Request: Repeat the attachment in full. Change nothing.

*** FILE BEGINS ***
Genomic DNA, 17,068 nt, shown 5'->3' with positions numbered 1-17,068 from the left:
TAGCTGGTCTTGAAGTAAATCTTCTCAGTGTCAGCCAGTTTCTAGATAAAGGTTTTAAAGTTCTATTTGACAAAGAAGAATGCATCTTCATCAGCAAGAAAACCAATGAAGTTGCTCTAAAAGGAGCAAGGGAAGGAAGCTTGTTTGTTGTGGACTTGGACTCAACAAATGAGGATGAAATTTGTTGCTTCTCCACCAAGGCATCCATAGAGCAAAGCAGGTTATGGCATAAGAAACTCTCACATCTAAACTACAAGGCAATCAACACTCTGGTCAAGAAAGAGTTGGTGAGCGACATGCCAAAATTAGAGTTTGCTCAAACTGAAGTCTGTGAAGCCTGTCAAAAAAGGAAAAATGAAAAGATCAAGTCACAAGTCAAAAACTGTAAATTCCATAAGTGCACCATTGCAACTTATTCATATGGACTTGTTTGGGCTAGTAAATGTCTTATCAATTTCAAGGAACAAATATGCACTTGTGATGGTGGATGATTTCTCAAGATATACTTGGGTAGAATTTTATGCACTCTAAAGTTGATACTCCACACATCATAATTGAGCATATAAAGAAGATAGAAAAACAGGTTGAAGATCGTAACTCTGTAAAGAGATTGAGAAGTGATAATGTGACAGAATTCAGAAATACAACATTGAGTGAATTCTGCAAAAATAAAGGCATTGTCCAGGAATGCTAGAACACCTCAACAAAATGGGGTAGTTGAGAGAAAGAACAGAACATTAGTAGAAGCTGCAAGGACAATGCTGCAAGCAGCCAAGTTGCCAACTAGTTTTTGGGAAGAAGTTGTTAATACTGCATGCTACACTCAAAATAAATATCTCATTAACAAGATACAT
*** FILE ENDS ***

Genomic DNA, 17,068 nt, shown 5'->3' with positions numbered 1-17,068 from the left:
TAGCTGGTCTTGAAGTAAATCTTCTCAGTGTCAGCCAGTTTCTAGATAAAGGTTTTAAAGTTCTATTTGACAAAGAAGAATGCATCTTCATCAGCAAGAAAACCAATGAAGTTGCTCTAAAAGGAGCAAGGGAAGGAAGCTTGTTTGTTGTGGACTTGGACTCAACAAATGAGGATGAAATTTGTTGCTTCTCCACCAAGGCATCCATAGAGCAAAGCAGGTTATGGCATAAGAAACTCTCACATCTAAACTACAAGGCAATCAACACTCTGGTCAAGAAAGAGTTGGTGAGCGACATGCCAAAATTAGAGTTTGCTCAAACTGAAGTCTGTGAAGCCTGTCAAAAAAGGAAAAATGAAAAGATCAAGTCACAAGTCAAAAACTGTAAATTCCATAAGTGCACCATTGCAACTTATTCATATGGACTTGTTTGGGCTAGTAAATGTCTTATCAATTTCAAGGAACAAATATGCACTTGTGATGGTGGATGATTTCTCAAGATATACTTGGGTAGAATTTTATGCACTCTAAAGTTGATACTCCACACATCATAATTGAGCATATAAAGAAGATAGAAAAACAGGTTGAAGATCGTAACTCTGTAAAGAGATTGAGAAGTGATAATGTGACAGAATTCAGAAATACAACATTGAGTGAATTCTGCAAAAATAAAGGCATTGTCCAGGAATGCTAGAACACCTCAACAAAATGGGGTAGTTGAGAGAAAGAACAGAACATTAGTAGAAGCTGCAAGGACAATGCTGCAAGCAGCCAAGTTGCCAACTAGTTTTTGGGAAGAAGTTGTTAATACTGCATGCTACACTCAAAATAAATATCTCATTAACAAGATACAT